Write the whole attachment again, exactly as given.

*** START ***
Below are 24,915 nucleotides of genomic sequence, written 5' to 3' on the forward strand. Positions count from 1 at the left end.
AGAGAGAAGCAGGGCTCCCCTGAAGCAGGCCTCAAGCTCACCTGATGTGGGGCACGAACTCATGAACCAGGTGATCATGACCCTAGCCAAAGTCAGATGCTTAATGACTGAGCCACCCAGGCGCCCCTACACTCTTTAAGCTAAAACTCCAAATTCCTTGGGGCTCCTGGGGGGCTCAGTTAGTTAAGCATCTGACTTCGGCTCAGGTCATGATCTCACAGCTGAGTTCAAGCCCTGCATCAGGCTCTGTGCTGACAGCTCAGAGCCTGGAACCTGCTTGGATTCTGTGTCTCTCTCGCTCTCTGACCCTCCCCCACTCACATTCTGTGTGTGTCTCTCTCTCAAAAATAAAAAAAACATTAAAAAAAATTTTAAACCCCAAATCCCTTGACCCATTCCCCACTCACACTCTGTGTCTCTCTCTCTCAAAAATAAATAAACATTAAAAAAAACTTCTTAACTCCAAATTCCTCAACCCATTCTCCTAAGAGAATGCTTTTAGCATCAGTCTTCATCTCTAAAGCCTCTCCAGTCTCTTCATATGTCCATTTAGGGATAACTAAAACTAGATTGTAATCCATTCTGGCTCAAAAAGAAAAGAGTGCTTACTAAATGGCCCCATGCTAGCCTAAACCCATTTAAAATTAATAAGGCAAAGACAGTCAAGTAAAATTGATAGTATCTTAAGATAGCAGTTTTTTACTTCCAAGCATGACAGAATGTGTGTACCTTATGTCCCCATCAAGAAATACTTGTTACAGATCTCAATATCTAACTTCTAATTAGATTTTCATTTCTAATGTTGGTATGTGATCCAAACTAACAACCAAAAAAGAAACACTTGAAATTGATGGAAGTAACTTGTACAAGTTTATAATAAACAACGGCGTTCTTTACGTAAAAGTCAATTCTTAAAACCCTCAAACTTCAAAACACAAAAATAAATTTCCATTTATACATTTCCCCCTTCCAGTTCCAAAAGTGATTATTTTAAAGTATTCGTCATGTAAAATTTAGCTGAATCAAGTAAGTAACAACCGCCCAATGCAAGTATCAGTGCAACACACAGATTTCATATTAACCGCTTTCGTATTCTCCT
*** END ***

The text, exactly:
Below are 24,915 nucleotides of genomic sequence, written 5' to 3' on the forward strand. Positions count from 1 at the left end.
AGAGAGAAGCAGGGCTCCCCTGAAGCAGGCCTCAAGCTCACCTGATGTGGGGCACGAACTCATGAACCAGGTGATCATGACCCTAGCCAAAGTCAGATGCTTAATGACTGAGCCACCCAGGCGCCCCTACACTCTTTAAGCTAAAACTCCAAATTCCTTGGGGCTCCTGGGGGGCTCAGTTAGTTAAGCATCTGACTTCGGCTCAGGTCATGATCTCACAGCTGAGTTCAAGCCCTGCATCAGGCTCTGTGCTGACAGCTCAGAGCCTGGAACCTGCTTGGATTCTGTGTCTCTCTCGCTCTCTGACCCTCCCCCACTCACATTCTGTGTGTGTCTCTCTCTCAAAAATAAAAAAAACATTAAAAAAAATTTTAAACCCCAAATCCCTTGACCCATTCCCCACTCACACTCTGTGTCTCTCTCTCTCAAAAATAAATAAACATTAAAAAAAACTTCTTAACTCCAAATTCCTCAACCCATTCTCCTAAGAGAATGCTTTTAGCATCAGTCTTCATCTCTAAAGCCTCTCCAGTCTCTTCATATGTCCATTTAGGGATAACTAAAACTAGATTGTAATCCATTCTGGCTCAAAAAGAAAAGAGTGCTTACTAAATGGCCCCATGCTAGCCTAAACCCATTTAAAATTAATAAGGCAAAGACAGTCAAGTAAAATTGATAGTATCTTAAGATAGCAGTTTTTTACTTCCAAGCATGACAGAATGTGTGTACCTTATGTCCCCATCAAGAAATACTTGTTACAGATCTCAATATCTAACTTCTAATTAGATTTTCATTTCTAATGTTGGTATGTGATCCAAACTAACAACCAAAAAAGAAACACTTGAAATTGATGGAAGTAACTTGTACAAGTTTATAATAAACAACGGCGTTCTTTACGTAAAAGTCAATTCTTAAAACCCTCAAACTTCAAAACACAAAAATAAATTTCCATTTATACATTTCCCCCTTCCAGTTCCAAAAGTGATTATTTTAAAGTATTCGTCATGTAAAATTTAGCTGAATCAAGTAAGTAACAACCGCCCAATGCAAGTATCAGTGCAACACACAGATTTCATATTAACCGCTTTCGTATTCTCCT